Also it is important to note that the state of your card collection does not determine whether you can get to legendary. I find it extremely annoying when people call Hearthstone a "pay to win" game. Numerous streamers have attained legendary without spending a cent on packs, using extremely cheap decks. Reynad did it with a warrior deck last season, where all he did was 2 arena runs, disenchanted all his unneeded cards and crafted the cards he needed for this particular warrior deck, and achieved legend. Trump is currently doing the same thing with a mage deck, last I checked his deck was worth around 700 dust and he is almost legend, currently rank 1 as far as I know. I personally have only spent 18 Euros on packs (1x15 pack bundle) and have almost a complete collection where I can make any current meta deck I choose. This is achieved by playing a lot of arena I might add (1400 arena wins) which of course is not always possible for people to spend that amount of time on a game, but the point is it is possible.

DG: What do you think about Hearthstone’s current meta-game? Is there anything you would like to see changed?

Wing:Currently I think the game is in a really good state. Even the classes that are considered low tier at the moment, priest being the most notable I think, still see top tier play, and I'm sure they will make a resurgence when the meta shifts and people think of new and interesting decks using those classes.

Something that I really want to see changed involves two cards that feature heavily in almost every deck at the moment. Those being Tinkmaster Overspark and Nat Pagle. This has been discussed by numerous top tier players at length and most agree they are terrible cards that remove a lot of fun from the game due to their randomness. Look, RNG (random number generation) or luck is part of every card game due to the nature in which the game is played, but the fact that a game can almost be instantly decided whether or not you get a squirrel or a devilsaur when you play Tinkmaster or on how many cards your Nat Pagle draws compared to his sucks a lot of fun out of the game. I have seen people concede a game if a Pagle draws 4 times in a row if it was played on turn 1 with a coin and the sad thing is he was probably right to do so as in a control vs. control match up, 4 draws like that early almost guarantees you a win.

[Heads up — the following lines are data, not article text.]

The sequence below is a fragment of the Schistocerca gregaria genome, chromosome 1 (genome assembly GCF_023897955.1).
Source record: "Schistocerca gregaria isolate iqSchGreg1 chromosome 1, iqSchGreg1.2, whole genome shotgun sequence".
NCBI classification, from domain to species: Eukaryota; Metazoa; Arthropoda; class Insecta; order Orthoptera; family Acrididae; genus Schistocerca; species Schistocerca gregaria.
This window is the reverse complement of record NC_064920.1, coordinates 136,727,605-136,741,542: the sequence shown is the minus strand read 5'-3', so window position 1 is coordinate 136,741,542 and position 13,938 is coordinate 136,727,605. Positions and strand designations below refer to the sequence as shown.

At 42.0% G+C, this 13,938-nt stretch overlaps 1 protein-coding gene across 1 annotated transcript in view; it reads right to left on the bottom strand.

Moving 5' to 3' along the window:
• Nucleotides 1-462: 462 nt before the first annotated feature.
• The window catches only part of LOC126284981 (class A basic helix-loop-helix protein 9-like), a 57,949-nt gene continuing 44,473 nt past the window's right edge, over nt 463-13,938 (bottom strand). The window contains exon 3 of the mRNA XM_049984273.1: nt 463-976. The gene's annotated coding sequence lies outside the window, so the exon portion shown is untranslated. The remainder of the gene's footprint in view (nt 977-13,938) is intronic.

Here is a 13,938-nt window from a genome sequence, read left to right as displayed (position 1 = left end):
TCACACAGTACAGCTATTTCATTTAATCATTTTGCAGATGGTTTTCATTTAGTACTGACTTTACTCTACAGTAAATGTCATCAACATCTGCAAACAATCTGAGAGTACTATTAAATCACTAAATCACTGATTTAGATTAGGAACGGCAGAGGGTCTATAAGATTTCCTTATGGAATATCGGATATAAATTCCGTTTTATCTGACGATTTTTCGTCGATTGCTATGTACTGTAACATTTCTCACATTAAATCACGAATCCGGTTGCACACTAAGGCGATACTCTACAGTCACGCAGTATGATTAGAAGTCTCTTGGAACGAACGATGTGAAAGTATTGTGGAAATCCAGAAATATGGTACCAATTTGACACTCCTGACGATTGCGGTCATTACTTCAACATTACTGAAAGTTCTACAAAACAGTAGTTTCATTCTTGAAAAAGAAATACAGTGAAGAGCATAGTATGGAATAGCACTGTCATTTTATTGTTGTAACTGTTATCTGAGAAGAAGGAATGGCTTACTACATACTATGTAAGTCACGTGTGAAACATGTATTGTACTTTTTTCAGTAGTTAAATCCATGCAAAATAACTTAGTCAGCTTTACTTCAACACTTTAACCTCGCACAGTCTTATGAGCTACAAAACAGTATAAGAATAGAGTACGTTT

I'm really looking forward to new card additions, as that will change the meta a lot and it's always exciting to come up with new interesting decks and fancy combo moves.

I also think the ladder system needs to be tweaked a bit. At legendary an MMR system is used, where if you win you gain a certain amount of points and if you lose you lose a certain amount, that amount is based on your opponents MMR. This makes it quite frustrating when playing at legendary, as you often are playing against rank 1-5 players not only legendary players, which means if you lose, you drop 20-30 ranks, and if you win you only gain 5-10. There is also no rating decay, so it encourages people to sit on their ranking and not play at all, as the risk of dropping a lot of ranks is high due to what I just described. Hopefully Blizzard will address this and make the ladder a bit more competitive and balanced.

Martin "Skunkzy" Wing.

DG: When you put a deck together, how do you go about the process? Any advice for some of the new players in the Hearthstone DGL Summer Leg?

Wing:The first thing you need to decide when building a deck is the general Archetype of the deck. Is it an aggro deck, mid range control etc. Once you have decided that you need to follow an appropriate mana curve for such a deck. For example an aggro deck you want a lot of strong low mana cost minions, minions with buff effects, the charge ability, direct damage spells etc. So you need a general low mana curve deck, as you are aiming to kill your opponent before 7+ mana is reached so having minions that cost 7 or 8 mana to play is not going to help you achieve your goal. A good starting point for a budget deck is keeping in mind that you want to be able to play a card on every turn. This means that you need to make sure you have cards that fill each mana cost, so that you use your entire mana pool each turn. There are obviously more complex decks that disregard that last sentence, but as a new player it is a good general rule to follow.